“I wanted to build something popular and give back to the community. I sat down and we had dial-up at home, and I was like, ‘man this is a real pain in the ass’. To download software on Linux you have to download 12 things it depends on. It’s a pain in the ass. I ended up using Python (another programming language) to build a thing that replicated all of that, that I could use on our school computers on their internet, download software, take it home and install it. That was the most fun I’d ever had programming.”
Although he says the program he created was terrible, it became very popular. He continued to make the program better and better over a period of 3 or 4 years and it ended up getting over 100,000 downloads. “That was not planned to get that big or anything, but that was pretty much exactly why I realized I have to keep doing this because it matters. It was really fun because I was getting emails from people in rural Texas because they could use Linux finally. Someone in South Africa was using it to set-up a computer lab for a school. And then someone in the government was using it on some super secure computers that weren’t allowed to be plugged into the internet. You just read the emails and it brings tears to your eyes.”
Since 7th grade Chris has been coding and according to him, it’s all he knows. So this was really the only thing he enjoyed enough to pursue as a career. The idea of working in an industry he doesn’t enjoy, doesn’t sit well with him. “The whole find a group of people that you don’t know and sell something to them, sucks. I don’t care about them though,” he laughed.
As we continued talking about coding and St. Louis startups, we excitedly told each other how we learned and what motivated us. “That kind of like building your own stuff usually, at least for me, has been really valuable. ‘Cause I’ll do it, I’ll enjoy it, and then at the end of it I’m like, ‘ok I learned what I needed to learn’ and then I’ll scrap it.” That kind of attitude is what it takes to learn coding. That desire to persist despite failed attempts and frustration.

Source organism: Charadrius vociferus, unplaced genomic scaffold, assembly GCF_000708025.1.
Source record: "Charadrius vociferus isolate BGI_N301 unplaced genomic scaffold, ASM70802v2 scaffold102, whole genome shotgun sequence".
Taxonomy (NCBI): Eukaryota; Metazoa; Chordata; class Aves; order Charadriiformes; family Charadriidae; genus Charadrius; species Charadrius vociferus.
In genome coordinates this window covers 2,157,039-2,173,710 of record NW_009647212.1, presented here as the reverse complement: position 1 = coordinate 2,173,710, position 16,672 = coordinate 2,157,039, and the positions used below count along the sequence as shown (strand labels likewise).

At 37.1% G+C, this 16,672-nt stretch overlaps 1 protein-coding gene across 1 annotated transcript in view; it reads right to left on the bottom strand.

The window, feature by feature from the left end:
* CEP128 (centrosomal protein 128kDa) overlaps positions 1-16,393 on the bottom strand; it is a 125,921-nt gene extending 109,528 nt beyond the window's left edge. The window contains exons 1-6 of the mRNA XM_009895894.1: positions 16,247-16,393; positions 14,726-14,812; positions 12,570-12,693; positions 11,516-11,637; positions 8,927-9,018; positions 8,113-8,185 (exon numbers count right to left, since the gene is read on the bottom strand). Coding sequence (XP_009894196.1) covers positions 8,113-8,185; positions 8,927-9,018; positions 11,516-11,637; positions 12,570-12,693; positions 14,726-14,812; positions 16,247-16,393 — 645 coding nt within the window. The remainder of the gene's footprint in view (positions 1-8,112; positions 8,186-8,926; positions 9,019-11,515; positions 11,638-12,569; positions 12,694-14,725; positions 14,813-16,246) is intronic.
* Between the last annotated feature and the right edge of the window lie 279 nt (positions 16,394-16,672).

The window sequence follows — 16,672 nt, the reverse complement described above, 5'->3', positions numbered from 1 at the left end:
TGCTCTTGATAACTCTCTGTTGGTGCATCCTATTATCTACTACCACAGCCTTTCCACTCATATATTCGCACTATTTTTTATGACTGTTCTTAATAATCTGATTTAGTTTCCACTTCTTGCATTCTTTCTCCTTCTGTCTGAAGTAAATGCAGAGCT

No stranger to feeling frustrated or ready to give up, Chris has a strategy for overcoming these feelings. He simply asks himself why he doesn’t feel like doing it and then whatever the answer is, he attempts to change. For example, with the classes he is creating he would often be too drained to finish putting together a video. Realizing this was because he didn’t have a clear vision, one of his friends told him, “you’re trying to teach people what good code looks like, why it’s good, and how to produce it.” That one sentence gave him the clarity he needed to continue.
Chris admits that he’s still learning, but often, in this brave (relatively) new world of coding you have to learn without anyone telling you what to do. There are 3 things he keeps in mind to help him push past any difficulties:
- often when he starts something and he’s bad at it, it makes him want to quit but he knows he has to keep pushing to get past it. “You have that mindset occasionally when you start something new where you’re like, ‘I should be good at this… but I’m not.’”
- role models and mentors are an excellent way to learn new things and push yourself to achieve, but you can’t usually ask someone to fill this role, it just happens. He asks himself if we subconsciously need someone to emulate. But, he says, you have to be careful not to accomplish exactly what your mentor accomplished. “You basically fail if you don’t surpass your mentor.”
- when you do something enough, you can get great at it, but you will probably fail at first. “I guess if you do it enough times, you do it wrong enough times to where you’re like ‘I didn’t really help that person,’ or ‘what could I have done better’. You realize, I need to do it a little bit differently.”
The streets of downtown grew increasingly busy as our conversation drew to a close. Finishing our drinks and gathering our things, we said goodbye and merged onto the sidewalk to begin our respective days.